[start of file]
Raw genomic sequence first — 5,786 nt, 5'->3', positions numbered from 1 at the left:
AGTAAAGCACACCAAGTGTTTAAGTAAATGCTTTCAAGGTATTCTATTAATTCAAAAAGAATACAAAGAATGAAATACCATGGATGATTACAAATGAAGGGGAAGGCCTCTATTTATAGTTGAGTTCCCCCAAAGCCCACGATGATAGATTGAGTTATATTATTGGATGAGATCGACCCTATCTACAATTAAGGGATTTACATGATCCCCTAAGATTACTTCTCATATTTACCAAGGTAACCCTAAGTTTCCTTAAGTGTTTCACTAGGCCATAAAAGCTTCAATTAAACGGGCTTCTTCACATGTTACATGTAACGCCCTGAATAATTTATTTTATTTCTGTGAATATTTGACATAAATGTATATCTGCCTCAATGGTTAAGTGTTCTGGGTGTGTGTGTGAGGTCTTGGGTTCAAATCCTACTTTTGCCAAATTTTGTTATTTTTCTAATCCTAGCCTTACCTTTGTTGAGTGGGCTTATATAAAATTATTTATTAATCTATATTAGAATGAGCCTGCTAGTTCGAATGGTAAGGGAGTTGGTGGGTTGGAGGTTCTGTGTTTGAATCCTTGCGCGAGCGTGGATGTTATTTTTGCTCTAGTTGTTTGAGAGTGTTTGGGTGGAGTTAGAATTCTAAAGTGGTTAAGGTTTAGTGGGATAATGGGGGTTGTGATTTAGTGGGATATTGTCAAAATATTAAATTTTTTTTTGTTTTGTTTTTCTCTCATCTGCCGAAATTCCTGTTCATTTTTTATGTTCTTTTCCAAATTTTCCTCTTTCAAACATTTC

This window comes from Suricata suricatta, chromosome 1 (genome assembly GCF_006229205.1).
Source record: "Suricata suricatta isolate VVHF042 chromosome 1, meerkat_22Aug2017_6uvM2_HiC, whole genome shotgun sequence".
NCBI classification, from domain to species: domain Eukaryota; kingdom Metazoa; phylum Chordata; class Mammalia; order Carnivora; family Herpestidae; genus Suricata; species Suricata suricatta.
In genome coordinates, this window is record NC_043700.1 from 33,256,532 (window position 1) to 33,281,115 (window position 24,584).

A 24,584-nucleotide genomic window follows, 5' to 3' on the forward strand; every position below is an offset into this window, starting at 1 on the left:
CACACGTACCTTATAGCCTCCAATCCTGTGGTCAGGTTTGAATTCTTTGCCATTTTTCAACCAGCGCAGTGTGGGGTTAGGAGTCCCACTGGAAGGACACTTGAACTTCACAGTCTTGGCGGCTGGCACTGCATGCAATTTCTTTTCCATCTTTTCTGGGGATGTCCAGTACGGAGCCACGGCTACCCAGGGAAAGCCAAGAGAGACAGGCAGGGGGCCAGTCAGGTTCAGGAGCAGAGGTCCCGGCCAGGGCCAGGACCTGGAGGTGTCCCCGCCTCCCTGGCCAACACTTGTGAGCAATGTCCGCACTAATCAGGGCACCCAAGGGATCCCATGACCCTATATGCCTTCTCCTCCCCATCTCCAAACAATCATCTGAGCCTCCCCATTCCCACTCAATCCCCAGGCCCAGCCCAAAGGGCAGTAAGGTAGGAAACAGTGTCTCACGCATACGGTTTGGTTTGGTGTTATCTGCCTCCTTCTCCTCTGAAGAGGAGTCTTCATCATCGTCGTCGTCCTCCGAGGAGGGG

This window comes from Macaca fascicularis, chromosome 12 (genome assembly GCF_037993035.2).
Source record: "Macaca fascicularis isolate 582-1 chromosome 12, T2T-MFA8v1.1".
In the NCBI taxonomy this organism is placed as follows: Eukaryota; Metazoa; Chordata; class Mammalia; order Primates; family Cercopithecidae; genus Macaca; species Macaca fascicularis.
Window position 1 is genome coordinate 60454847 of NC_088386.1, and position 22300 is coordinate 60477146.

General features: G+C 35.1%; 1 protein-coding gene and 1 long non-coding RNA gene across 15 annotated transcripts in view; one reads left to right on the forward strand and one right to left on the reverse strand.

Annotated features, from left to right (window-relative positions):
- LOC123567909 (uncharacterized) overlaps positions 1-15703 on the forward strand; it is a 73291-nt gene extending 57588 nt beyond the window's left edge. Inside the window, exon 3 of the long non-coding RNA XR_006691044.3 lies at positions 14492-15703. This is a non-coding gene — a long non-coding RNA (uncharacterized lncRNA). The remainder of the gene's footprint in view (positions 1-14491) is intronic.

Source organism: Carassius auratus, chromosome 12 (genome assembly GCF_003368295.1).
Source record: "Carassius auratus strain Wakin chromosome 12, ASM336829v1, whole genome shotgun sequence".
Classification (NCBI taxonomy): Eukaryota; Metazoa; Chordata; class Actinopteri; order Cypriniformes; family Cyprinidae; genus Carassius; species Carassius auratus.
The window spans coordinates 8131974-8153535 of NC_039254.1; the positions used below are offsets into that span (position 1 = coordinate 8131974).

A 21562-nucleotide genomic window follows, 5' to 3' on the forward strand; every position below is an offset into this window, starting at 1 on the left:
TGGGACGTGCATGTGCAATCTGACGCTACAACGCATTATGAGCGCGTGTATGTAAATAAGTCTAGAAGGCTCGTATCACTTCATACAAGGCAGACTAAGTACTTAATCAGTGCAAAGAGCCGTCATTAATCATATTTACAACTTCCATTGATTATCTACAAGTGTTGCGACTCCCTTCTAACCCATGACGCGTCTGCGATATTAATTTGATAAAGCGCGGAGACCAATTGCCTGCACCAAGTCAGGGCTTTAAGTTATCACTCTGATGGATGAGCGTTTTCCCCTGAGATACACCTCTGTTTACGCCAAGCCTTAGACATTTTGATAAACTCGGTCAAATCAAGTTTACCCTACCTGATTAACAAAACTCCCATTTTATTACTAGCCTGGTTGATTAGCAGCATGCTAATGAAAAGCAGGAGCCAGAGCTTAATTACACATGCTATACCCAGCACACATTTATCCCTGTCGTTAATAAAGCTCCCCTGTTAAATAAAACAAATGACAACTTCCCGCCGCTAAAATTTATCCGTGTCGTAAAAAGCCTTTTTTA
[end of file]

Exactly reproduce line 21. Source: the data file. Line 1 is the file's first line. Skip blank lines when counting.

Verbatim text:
TGGGACGTGCATGTGCAATCTGACGCTACAACGCATTATGAGCGCGTGTATGTAAATAAGTCTAGAAGGCTCGTATCACTTCATACAAGGCAGACTAAGTACTTAATCAGTGCAAAGAGCCGTCATTAATCATATTTACAACTTCCATTGATTATCTACAAGTGTTGCGACTCCCTTCTAACCCATGACGCGTCTGCGATATTAATTTGATAAAGCGCGGAGACCAATTGCCTGCACCAAGTCAGGGCTTTAAGTTATCACTCTGATGGATGAGCGTTTTCCCCTGAGATACACCTCTGTTTACGCCAAGCCTTAGACATTTTGATAAACTCGGTCAAATCAAGTTTACCCTACCTGATTAACAAAACTCCCATTTTATTACTAGCCTGGTTGATTAGCAGCATGCTAATGAAAAGCAGGAGCCAGAGCTTAATTACACATGCTATACCCAGCACACATTTATCCCTGTCGTTAATAAAGCTCCCCTGTTAAATAAAACAAATGACAACTTCCCGCCGCTAAAATTTATCCGTGTCGTAAAAAGCCTTTTTTA